October 7, 2022

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The Canadian System of Macroeconomic Accounts (CSMA) is a source of invaluable information for businesses, governments and citizens. These accounts provide users with important insights into the inner-workings of the economy, current economic trends and interactions between the various sectors of the economy. In order for these accounts to remain relevant, the underlying concepts, methods, classification systems and data sources need to be periodically updated.
Statistical revisions are carried out regularly in the CSMA to incorporate the most current information available. Generally, these revisions are limited to the months or quarters within a given reference year, or, on an annual basis, to the preceding two to three years.
Periodically, comprehensive revisions are conducted, which generally entail revisions beyond the scope of the standard revision window. These provide an opportunity to enhance estimation methods and incorporate improved data sources and concepts.
This paper highlights the proposed changes to the Financial and Wealth Accounts (FWA), which represent an integrated set of accounts within the larger CSMA. The FWA is comprised of the National Balance Sheet Accounts (NBSA), the Financial Flow Accounts (FFA), and the Other Changes in Assets Account (OCAA).
A primary objective of these revisions is to increase the interpretability and consistency of estimates while better aligning to international guidelines. The desired results are estimates that will better serve the needs of domestic and international users, aid policy-makers in making informed decisions, and allow Canadians to further understand the financial footing on which they rest.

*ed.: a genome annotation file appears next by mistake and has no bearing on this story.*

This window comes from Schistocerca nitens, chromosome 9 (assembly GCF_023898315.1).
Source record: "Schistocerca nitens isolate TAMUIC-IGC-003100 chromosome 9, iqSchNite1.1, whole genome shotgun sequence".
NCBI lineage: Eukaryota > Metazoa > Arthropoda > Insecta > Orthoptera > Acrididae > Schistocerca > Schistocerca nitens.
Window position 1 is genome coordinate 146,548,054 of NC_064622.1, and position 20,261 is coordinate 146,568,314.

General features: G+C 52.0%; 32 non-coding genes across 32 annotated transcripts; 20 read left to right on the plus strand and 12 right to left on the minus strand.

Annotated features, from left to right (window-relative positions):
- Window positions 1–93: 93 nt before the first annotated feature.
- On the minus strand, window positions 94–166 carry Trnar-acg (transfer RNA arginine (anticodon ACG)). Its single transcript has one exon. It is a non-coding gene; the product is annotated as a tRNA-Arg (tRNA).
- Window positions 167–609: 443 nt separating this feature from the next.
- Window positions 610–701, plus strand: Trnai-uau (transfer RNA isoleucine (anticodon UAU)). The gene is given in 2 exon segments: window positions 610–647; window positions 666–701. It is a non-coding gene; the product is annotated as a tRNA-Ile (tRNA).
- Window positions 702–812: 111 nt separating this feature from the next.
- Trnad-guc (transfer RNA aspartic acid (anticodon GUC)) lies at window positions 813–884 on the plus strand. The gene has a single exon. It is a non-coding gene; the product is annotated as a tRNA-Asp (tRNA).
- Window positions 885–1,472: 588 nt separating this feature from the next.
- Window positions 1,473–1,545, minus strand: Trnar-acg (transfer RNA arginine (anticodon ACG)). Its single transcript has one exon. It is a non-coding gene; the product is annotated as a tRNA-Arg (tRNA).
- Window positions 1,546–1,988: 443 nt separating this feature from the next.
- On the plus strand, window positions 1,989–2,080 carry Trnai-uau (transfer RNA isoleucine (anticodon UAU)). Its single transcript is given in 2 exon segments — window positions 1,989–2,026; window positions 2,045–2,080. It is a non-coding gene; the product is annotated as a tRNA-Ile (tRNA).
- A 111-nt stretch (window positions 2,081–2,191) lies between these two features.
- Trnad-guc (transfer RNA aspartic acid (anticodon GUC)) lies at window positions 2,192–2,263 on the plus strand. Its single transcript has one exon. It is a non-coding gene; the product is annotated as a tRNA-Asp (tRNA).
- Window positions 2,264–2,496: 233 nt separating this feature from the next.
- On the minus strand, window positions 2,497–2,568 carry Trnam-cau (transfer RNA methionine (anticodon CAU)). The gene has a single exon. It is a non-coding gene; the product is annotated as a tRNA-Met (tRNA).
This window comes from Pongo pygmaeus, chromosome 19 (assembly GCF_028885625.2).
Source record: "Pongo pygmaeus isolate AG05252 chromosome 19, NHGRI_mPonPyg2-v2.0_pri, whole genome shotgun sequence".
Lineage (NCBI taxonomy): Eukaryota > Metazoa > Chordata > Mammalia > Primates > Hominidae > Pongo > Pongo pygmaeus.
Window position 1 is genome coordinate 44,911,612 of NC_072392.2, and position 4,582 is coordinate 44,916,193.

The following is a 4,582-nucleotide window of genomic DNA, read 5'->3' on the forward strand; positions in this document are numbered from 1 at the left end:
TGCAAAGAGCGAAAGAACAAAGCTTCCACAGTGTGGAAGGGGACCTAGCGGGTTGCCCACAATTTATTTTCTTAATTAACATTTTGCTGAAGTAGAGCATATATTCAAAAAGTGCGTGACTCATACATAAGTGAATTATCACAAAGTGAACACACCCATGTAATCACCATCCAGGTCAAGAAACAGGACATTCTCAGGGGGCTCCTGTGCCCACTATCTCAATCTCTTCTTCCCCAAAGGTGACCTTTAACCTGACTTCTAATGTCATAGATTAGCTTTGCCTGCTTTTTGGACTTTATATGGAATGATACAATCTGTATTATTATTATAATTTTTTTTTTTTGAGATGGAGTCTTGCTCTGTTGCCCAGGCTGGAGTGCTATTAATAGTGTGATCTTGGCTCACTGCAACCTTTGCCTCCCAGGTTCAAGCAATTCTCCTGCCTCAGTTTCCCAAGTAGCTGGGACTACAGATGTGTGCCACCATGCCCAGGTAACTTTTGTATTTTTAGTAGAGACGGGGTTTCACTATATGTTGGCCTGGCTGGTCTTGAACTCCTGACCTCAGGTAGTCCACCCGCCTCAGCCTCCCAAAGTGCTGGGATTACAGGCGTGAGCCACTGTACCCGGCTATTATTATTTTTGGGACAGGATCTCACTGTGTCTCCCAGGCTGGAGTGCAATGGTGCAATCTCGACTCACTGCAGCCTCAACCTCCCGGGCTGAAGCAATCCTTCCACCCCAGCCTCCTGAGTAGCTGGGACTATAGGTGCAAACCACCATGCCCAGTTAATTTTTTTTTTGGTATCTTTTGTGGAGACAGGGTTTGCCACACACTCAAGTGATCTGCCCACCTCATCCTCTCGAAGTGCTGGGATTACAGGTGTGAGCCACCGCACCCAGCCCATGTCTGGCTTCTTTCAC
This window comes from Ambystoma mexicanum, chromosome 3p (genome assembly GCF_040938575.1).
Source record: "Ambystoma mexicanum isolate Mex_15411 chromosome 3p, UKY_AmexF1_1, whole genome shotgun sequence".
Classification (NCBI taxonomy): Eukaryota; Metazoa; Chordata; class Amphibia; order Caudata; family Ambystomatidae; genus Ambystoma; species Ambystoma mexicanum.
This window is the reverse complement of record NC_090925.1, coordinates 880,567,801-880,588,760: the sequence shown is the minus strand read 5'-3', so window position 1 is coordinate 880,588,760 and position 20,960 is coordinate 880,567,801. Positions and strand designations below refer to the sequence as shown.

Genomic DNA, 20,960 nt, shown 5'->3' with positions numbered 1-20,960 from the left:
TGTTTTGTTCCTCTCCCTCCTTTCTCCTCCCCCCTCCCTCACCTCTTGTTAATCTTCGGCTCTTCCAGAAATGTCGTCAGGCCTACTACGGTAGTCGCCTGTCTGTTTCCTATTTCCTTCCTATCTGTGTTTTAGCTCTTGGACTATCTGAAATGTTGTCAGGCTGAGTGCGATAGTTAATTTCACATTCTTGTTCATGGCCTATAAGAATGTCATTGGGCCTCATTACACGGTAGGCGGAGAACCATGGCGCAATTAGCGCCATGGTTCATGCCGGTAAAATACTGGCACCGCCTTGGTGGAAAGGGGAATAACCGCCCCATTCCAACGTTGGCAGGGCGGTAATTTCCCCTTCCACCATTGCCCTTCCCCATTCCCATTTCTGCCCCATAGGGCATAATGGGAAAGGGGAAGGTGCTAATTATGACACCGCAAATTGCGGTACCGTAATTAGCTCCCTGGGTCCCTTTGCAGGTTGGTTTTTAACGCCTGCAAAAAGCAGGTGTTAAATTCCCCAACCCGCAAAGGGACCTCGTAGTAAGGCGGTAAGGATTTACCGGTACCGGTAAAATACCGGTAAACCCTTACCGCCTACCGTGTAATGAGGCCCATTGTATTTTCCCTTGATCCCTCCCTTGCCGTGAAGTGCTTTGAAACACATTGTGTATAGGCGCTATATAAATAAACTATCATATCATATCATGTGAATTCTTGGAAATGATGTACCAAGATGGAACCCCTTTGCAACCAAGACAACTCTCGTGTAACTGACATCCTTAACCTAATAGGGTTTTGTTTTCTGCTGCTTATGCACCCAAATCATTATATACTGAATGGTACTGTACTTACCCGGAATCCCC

The following sections will enumerate the key revisions, presenting the justification, scope of changes, and other notable details. If you have any feedback related to these proposals, please send us an email at statcan.neadinfodcen-neadinfodcen.statcan@statcan.gc.ca.
The financial assets and liabilities in the National Balance Sheet Accounts have historically been presented at two valuations, market value (MV) and book value (BV). The concept of market value is straight forward, it is equal to the value at which a specific financial asset or liability could be bought or sold in the market at a specific point in time. The concept of book value is less clear in this context. Book values from a general business accounting perspective simply reflect what is recorded on one’s business accounting books and may mean different things for different instruments depending on the valuation method chosen. For example, the book value of debt liabilities are in line with the concept of nominal value. Nominal values are the amount owed by the debtor to the creditor at any point in time, including both accrued interest and the amortization of premiums or discounts. The book value of equity liabilities are akin to the net asset position of the corporation (i.e., assets less liabilities equals equity). The book value on the asset side could be equal to the cost to acquire the financial asset, the market value of the asset, or some other measure similar to nominal values. From a macroeconomic accounting perspective, there is no clear definition on what book-value should represent nor guidance on how it should be measured.
Historically, the entire balance sheet was published on solely a book value basis between 1961 and 1969 after which both book values and market values were provided between 1970 and 2011.Note The current iteration of the national balance sheet (1990 to present) produces all assets and liabilities on a market value basis and certain assets and liabilities on a book value basis. A summary of the valuation of key financial instruments by sector is presented below.
The general governments sector includes five sub-sectors: Federal general government, Provincial and territorial general governments, Local general governments, Aboriginal general governments, and Social security funds.